Influence of Ta2O5 doping on mechanical and biological properties of silicate glass-ceramics

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Abstract

The mechanical properties of silicate glass-ceramics were evaluated based on the compressive strength tests. It was found that Ta2O5 addition improved densification, refinement of the microstructure and toughening of the bodies. The maximum compressive strength of the bodies with 1 mol% Ta2O5 was increased 3-fold (245.92 ±0.3 MPa) in comparison to undoped glass-ceramics which was measured to be 89.04 ±0.3 MPa, while for 3 mol% it became 4-fold (387.12 ±0.4 MPa) greater. The addition of Ta2O5 stabilized the system by controlling the biodegradation of the glass-ceramics. It effectively depressed the apatite formation as by addition of 3 mol% Ta2O5 no apatite layer was observed. It may be concluded from this study that mechanical and physical properties can be improved by the addition of Ta2O5, but at a cost of bioactivity. Still the optimized composition having Ta2O5 ⩽ 1 mol% may provide appropriate strength of biomaterials for high load bearing applications.

Abstract

The mechanical properties of silicate glass-ceramics were evaluated based on the compressive strength tests. It was found that Ta2O5 addition improved densification, refinement of the microstructure and toughening of the bodies. The maximum compressive strength of the bodies with 1 mol% Ta2O5 was increased 3-fold (245.92 ±0.3 MPa) in comparison to undoped glass-ceramics which was measured to be 89.04 ±0.3 MPa, while for 3 mol% it became 4-fold (387.12 ±0.4 MPa) greater. The addition of Ta2O5 stabilized the system by controlling the biodegradation of the glass-ceramics. It effectively depressed the apatite formation as by addition of 3 mol% Ta2O5 no apatite layer was observed. It may be concluded from this study that mechanical and physical properties can be improved by the addition of Ta2O5, but at a cost of bioactivity. Still the optimized composition having Ta2O5 ⩽ 1 mol% may provide appropriate strength of biomaterials for high load bearing applications.

1 Introduction

Glass-ceramics are polycrystalline solids, partially crystalline and partially amorphous. Due to the presence of both crystalline and residual glassy phase, glass-ceramics possess a combination of valuable properties of both glasses and ceramics [1]. Glass-ceramics have gain importance in recent years due to their remarkable dielectric, structural, mechanical [2] and biocompatible properties [3] which find application in various fields of telecommunication [4], architecture [5], and health care [6]. The physical and chemical properties of glass-ceramics mainly depend on the composition of glass, type and amount of the crystalline phase, microstructure, the heat treatment procedure and nucleating agents [7]. Glass-ceramics are also considered as intrinsic composites because during heat treatment the reinforcing phase is nucleated from the parent glass, which, therefore, provides toughness and mechanical strength to the polycrystalline solid [8]. Previously a number of studies have been made on doped glass-ceramics with different nucleating agents, such as TiO2, ZrO2, P2O5, Y2O3, CeO2, Fe2O3, Cr2O3, NiO, ZnO and V2O5 [9, 10], to obtain effective crystallization and sinterability of the glass-ceramics. Naga et al. [11] reported that doping of Ta2O5 improved densification, hardness and toughness of pure alumina. It was stated that mechanical strength can be enhanced with addition of Ta2O5 to bioactive material 45S5Bioglass®, the most extensively studied material that has both osteoconductive and osteoproductive abilities, so that it may be used for high load bearing applications [12]. Furthermore, even a small amount of Ta2O5 inhibits bone bonding [13]. The present study aims to optimizing properties and investigating the effectiveness of Ta2O5 on the structural and biological characteristics of SiO2–CaO–Na2O–P2O5 (45S5) glass-ceramics.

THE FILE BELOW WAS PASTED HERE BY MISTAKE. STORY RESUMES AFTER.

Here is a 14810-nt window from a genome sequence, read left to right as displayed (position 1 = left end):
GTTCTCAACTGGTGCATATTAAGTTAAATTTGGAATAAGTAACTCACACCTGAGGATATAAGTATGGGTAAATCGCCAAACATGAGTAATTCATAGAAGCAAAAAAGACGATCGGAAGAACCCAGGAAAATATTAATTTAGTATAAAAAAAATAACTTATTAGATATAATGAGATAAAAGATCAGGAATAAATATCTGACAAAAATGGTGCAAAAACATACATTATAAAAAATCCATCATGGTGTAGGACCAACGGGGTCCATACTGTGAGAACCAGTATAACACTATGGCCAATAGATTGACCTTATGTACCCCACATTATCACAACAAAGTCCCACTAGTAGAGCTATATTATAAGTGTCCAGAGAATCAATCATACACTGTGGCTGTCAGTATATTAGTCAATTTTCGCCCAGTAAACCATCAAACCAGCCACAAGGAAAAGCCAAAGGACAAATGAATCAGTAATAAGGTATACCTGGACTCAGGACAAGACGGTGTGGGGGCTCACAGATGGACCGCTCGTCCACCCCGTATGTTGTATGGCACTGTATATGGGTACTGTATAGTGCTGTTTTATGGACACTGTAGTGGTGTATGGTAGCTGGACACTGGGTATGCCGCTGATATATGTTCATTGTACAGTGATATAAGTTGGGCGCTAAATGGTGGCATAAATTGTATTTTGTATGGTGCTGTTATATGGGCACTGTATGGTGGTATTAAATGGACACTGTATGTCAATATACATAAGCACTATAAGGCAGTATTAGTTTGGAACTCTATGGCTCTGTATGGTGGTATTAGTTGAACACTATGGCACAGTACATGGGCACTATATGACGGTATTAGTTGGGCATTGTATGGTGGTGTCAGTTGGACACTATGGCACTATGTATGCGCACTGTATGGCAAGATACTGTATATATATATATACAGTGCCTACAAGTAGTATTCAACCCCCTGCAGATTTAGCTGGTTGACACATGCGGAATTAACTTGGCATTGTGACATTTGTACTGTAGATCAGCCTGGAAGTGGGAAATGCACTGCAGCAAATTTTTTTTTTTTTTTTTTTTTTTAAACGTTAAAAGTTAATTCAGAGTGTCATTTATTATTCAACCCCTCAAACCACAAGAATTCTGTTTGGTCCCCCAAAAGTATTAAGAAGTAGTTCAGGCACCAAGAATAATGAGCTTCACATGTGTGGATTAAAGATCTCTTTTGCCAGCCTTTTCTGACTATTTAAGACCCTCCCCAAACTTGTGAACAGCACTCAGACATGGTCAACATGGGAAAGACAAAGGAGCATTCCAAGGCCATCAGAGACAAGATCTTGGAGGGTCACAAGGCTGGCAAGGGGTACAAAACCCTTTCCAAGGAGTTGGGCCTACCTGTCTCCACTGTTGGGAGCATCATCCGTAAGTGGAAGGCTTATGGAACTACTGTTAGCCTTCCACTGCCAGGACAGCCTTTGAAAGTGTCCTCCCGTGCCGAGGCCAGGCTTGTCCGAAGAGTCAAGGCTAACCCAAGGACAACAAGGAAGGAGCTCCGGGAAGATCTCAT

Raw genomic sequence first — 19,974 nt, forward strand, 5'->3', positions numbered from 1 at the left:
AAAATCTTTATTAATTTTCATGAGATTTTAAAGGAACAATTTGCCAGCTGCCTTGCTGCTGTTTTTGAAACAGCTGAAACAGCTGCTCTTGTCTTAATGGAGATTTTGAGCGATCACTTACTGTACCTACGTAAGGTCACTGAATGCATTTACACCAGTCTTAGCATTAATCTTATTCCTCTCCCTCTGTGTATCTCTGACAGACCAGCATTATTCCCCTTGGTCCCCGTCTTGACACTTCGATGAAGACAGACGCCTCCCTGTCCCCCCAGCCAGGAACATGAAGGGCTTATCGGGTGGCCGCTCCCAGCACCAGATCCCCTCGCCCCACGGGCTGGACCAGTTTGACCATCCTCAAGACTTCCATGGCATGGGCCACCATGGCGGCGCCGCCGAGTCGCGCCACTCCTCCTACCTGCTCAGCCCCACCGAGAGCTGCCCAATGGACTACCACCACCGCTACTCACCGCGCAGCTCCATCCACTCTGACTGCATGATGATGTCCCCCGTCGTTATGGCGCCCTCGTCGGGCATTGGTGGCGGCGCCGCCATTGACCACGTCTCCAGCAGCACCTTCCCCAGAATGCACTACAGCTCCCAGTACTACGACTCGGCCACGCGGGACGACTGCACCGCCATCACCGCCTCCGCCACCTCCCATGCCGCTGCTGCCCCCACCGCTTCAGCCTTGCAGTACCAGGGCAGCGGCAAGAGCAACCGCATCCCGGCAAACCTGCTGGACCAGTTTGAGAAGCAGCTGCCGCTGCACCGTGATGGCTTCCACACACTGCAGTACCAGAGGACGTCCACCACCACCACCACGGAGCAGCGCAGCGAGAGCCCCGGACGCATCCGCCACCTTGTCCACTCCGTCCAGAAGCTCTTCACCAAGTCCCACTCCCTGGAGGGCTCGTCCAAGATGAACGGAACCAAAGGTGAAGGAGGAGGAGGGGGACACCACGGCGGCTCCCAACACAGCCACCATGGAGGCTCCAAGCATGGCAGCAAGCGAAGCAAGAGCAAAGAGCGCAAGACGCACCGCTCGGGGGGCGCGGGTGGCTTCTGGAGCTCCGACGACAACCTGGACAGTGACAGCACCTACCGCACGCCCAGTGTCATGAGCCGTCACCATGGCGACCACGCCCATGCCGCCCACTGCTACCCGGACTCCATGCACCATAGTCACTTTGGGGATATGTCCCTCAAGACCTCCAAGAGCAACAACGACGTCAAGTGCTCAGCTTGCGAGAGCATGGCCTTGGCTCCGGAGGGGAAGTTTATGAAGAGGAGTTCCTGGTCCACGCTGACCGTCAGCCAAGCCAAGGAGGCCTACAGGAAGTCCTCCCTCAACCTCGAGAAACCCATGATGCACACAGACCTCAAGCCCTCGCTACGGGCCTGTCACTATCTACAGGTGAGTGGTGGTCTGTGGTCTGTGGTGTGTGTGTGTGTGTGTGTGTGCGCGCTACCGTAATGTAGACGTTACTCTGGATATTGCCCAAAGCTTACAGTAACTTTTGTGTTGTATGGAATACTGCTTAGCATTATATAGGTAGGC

2 Experimental

2.1 Sample preparation

Five different batches of composition (46.1 – x)SiO2–(x)Ta2O5–(26.9)CaO–(24.4)Na2O– –(2.6)P2O5, where x = 0, 0.1, 0.5, 1.0, 3.0 (mol%) illustrated in Table 1, were melted at 1500 °C in a Pt crucible for 2 hours and the melt was quenched in water and dried. The obtained glass frits were subsequently dry-crushed in an agate mortar and pestle for several hours and then sieved to yield a powder measuring <40 μm in particle size. Thereafter, the powder was compacted into 15 mm in diameter and 4 mm thickness disc shaped pellets under hydrostatic pressure of 48 MPa. The glass compacts were sintered for four hours at crystallization peak temperature ‘Tc’ (given in Table 1), corresponding to the exothermic peaks from Differential Scanning Calorimetric (SDT-Q600 Thermal Analyzer) curves shown in Fig. 1.

Fig. 1

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Fig. 1

The DSC thermogram of tantalum based glassceramics showing crystallization temperature (Tc).

Citation: Materials Science-Poland 34, 1; 10.1515/msp-2016-0013

Table 1

Glass transition temperature Tg and crystallization temperature Tc.

Sample IDChemical composition (mol%)Glass transition temperature [Tg] °CCrystallization temperature [Tc] °C